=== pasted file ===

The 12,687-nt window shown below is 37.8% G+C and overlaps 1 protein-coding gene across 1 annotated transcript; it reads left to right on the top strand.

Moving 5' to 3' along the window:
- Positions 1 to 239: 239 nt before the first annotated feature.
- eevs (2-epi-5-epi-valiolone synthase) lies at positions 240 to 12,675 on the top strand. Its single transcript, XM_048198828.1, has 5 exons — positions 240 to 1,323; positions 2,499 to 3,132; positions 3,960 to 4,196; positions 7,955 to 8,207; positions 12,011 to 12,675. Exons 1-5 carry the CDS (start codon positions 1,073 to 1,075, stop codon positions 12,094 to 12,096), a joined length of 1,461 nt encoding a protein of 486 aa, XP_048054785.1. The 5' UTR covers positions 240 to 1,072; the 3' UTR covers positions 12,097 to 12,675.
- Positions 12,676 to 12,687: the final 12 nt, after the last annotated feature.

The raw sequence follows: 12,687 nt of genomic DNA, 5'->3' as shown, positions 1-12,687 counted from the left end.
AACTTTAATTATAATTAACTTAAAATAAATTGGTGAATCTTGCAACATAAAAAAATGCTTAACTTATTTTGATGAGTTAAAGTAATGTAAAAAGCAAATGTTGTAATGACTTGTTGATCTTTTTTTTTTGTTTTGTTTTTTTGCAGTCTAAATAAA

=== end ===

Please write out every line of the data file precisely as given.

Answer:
The 12,687-nt window shown below is 37.8% G+C and overlaps 1 protein-coding gene across 1 annotated transcript; it reads left to right on the top strand.

Moving 5' to 3' along the window:
- Positions 1 to 239: 239 nt before the first annotated feature.
- eevs (2-epi-5-epi-valiolone synthase) lies at positions 240 to 12,675 on the top strand. Its single transcript, XM_048198828.1, has 5 exons — positions 240 to 1,323; positions 2,499 to 3,132; positions 3,960 to 4,196; positions 7,955 to 8,207; positions 12,011 to 12,675. Exons 1-5 carry the CDS (start codon positions 1,073 to 1,075, stop codon positions 12,094 to 12,096), a joined length of 1,461 nt encoding a protein of 486 aa, XP_048054785.1. The 5' UTR covers positions 240 to 1,072; the 3' UTR covers positions 12,097 to 12,675.
- Positions 12,676 to 12,687: the final 12 nt, after the last annotated feature.

The raw sequence follows: 12,687 nt of genomic DNA, 5'->3' as shown, positions 1-12,687 counted from the left end.
AACTTTAATTATAATTAACTTAAAATAAATTGGTGAATCTTGCAACATAAAAAAATGCTTAACTTATTTTGATGAGTTAAAGTAATGTAAAAAGCAAATGTTGTAATGACTTGTTGATCTTTTTTTTTTGTTTTGTTTTTTTGCAGTCTAAATAAA